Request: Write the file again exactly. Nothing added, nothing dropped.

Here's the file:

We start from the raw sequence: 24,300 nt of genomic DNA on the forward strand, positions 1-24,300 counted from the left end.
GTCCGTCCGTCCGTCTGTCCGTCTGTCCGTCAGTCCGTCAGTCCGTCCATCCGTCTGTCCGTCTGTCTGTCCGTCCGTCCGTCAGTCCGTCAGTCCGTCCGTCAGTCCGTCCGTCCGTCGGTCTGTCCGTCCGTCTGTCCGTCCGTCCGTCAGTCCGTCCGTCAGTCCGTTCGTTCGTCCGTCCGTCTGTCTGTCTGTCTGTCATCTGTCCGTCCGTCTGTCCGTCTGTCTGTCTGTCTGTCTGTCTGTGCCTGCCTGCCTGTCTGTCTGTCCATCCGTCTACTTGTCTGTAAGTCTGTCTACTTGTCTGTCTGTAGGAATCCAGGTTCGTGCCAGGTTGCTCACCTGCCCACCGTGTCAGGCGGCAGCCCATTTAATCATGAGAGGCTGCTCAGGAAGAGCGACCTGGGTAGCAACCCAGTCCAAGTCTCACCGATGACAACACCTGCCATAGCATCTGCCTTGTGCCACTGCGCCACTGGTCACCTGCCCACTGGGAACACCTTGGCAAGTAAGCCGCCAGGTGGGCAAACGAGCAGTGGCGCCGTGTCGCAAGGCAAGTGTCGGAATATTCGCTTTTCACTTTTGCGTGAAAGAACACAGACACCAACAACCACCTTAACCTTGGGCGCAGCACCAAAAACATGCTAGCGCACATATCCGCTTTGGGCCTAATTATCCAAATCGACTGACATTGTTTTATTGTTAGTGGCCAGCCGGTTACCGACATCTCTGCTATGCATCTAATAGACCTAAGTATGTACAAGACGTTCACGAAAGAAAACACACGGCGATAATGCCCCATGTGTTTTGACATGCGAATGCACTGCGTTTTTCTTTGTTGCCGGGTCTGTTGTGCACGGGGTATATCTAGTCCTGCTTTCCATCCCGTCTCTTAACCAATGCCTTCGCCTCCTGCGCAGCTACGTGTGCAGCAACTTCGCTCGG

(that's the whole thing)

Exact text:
We start from the raw sequence: 24,300 nt of genomic DNA on the forward strand, positions 1-24,300 counted from the left end.
GTCCGTCCGTCCGTCTGTCCGTCTGTCCGTCAGTCCGTCAGTCCGTCCATCCGTCTGTCCGTCTGTCTGTCCGTCCGTCCGTCAGTCCGTCAGTCCGTCCGTCAGTCCGTCCGTCCGTCGGTCTGTCCGTCCGTCTGTCCGTCCGTCCGTCAGTCCGTCCGTCAGTCCGTTCGTTCGTCCGTCCGTCTGTCTGTCTGTCTGTCATCTGTCCGTCCGTCTGTCCGTCTGTCTGTCTGTCTGTCTGTCTGTGCCTGCCTGCCTGTCTGTCTGTCCATCCGTCTACTTGTCTGTAAGTCTGTCTACTTGTCTGTCTGTAGGAATCCAGGTTCGTGCCAGGTTGCTCACCTGCCCACCGTGTCAGGCGGCAGCCCATTTAATCATGAGAGGCTGCTCAGGAAGAGCGACCTGGGTAGCAACCCAGTCCAAGTCTCACCGATGACAACACCTGCCATAGCATCTGCCTTGTGCCACTGCGCCACTGGTCACCTGCCCACTGGGAACACCTTGGCAAGTAAGCCGCCAGGTGGGCAAACGAGCAGTGGCGCCGTGTCGCAAGGCAAGTGTCGGAATATTCGCTTTTCACTTTTGCGTGAAAGAACACAGACACCAACAACCACCTTAACCTTGGGCGCAGCACCAAAAACATGCTAGCGCACATATCCGCTTTGGGCCTAATTATCCAAATCGACTGACATTGTTTTATTGTTAGTGGCCAGCCGGTTACCGACATCTCTGCTATGCATCTAATAGACCTAAGTATGTACAAGACGTTCACGAAAGAAAACACACGGCGATAATGCCCCATGTGTTTTGACATGCGAATGCACTGCGTTTTTCTTTGTTGCCGGGTCTGTTGTGCACGGGGTATATCTAGTCCTGCTTTCCATCCCGTCTCTTAACCAATGCCTTCGCCTCCTGCGCAGCTACGTGTGCAGCAACTTCGCTCGG